I have a friend who, when he tells the story of how he came to faith, speaks of reading the Gospel of Mark for the first time and being “absolutely captivated by the person of Jesus.” He was a freshman in college and taking a Bible as Literature course. He had come from a family where faith was not a part of the mix and this was his first exposure to the Bible. The assignment was to read the Gospel of Mark in one sitting and as he read he became more and more fascinated by the character of Jesus. The one about whom this story was written became someone he wanted to know more about. More specifically, as he read Mark’s Gospel, Jesus became someone my friend wanted to know.
As someone who grew up hearing the stories about Jesus in Sunday School, my experience of the Bible was very different from my friend’s. By the time I was a freshman in college I had pretty much come to the place of disregarding the Bible. Jesus wasn’t fascinating to me, he didn’t captivate me. Sure, I knew the stories about him. But they had long since ceased to have any power in my life. I held those stories in an archive of my imagination that I felt no need to access. Like old yearbooks or trophies stored in a box in the attic, the Bible was a part of my history I could not bring myself to throw away, but it was also something I had no need to display on the shelves of my present life.
As I compare the very different stories of these two college freshman there is an element that unites them. Quite simply, if we are going to have an adult faith, we are going to have to engage Jesus as an adult. And when we do this, when we sit down and actually read the entirety of Mark’s Gospel in one sitting, when we see how remarkable and strange, how compassionate and driven, how mysterious and present, how loving and brutally honest the Jesus of the Gospels is, we can’t simply relegate him to some distant corner of the attic of our memory and imagination. We either need to deal with him or reject him.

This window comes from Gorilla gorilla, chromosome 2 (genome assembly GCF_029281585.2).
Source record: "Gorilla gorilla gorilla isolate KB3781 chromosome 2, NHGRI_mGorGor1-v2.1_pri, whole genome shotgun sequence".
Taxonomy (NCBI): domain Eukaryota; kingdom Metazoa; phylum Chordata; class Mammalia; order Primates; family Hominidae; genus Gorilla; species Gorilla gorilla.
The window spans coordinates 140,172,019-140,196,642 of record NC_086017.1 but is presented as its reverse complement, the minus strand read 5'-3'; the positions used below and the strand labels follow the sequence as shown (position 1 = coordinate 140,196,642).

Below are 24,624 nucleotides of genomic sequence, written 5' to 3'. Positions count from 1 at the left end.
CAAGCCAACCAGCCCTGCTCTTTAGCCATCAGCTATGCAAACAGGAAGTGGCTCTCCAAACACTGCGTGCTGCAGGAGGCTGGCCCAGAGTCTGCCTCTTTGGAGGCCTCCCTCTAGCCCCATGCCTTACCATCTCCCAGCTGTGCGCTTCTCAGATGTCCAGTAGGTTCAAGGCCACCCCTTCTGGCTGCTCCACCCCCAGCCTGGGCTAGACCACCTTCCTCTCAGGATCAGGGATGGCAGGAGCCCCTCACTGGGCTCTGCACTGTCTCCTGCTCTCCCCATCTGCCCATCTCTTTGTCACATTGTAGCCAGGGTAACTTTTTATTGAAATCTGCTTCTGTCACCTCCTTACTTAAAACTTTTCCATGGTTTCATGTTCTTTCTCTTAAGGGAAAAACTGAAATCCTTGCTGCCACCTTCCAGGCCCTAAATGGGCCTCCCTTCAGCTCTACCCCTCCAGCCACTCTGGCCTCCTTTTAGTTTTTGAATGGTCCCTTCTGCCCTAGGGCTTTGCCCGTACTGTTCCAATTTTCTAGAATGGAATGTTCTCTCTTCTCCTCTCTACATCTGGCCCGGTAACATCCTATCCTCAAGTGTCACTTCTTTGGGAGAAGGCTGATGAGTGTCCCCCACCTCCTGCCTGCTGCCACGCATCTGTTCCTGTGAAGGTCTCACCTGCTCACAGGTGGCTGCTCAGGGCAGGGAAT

“Deal with me.” I think it is another way of rendering the more familiar invitation that Jesus issues when he says, “Follow me.” “Come and see what I am up to. Come and be a part of what I am doing. Take the risk of looking at the world through a different set of lenses and experience the joy that comes with accepting this challenge. You were meant for something so much more than what you have come to be. So come away from what is less than the best and follow me. Walk with me and walk toward life.”
This summer in my sermons I want to take some time to explore Mark’s Gospel. It’s hard to read Mark’s rendering of Jesus’ story and think about Jesus as someone who could fit in our hearts. It is more of a tale of one who invites us into his heart. It is not a story about finding a safe place as much as it is about stumbling along behind and working to keep up with one who is leading us on an adventure. So I’d like to challenge you take on the same assignment made by my friend’s Bible Lit. teacher. Set aside a few hours and read the book of Mark in one sitting. Let’s read Mark and accept the challenge of dealing with Jesus.
Dave Rohrer, 6/1/2016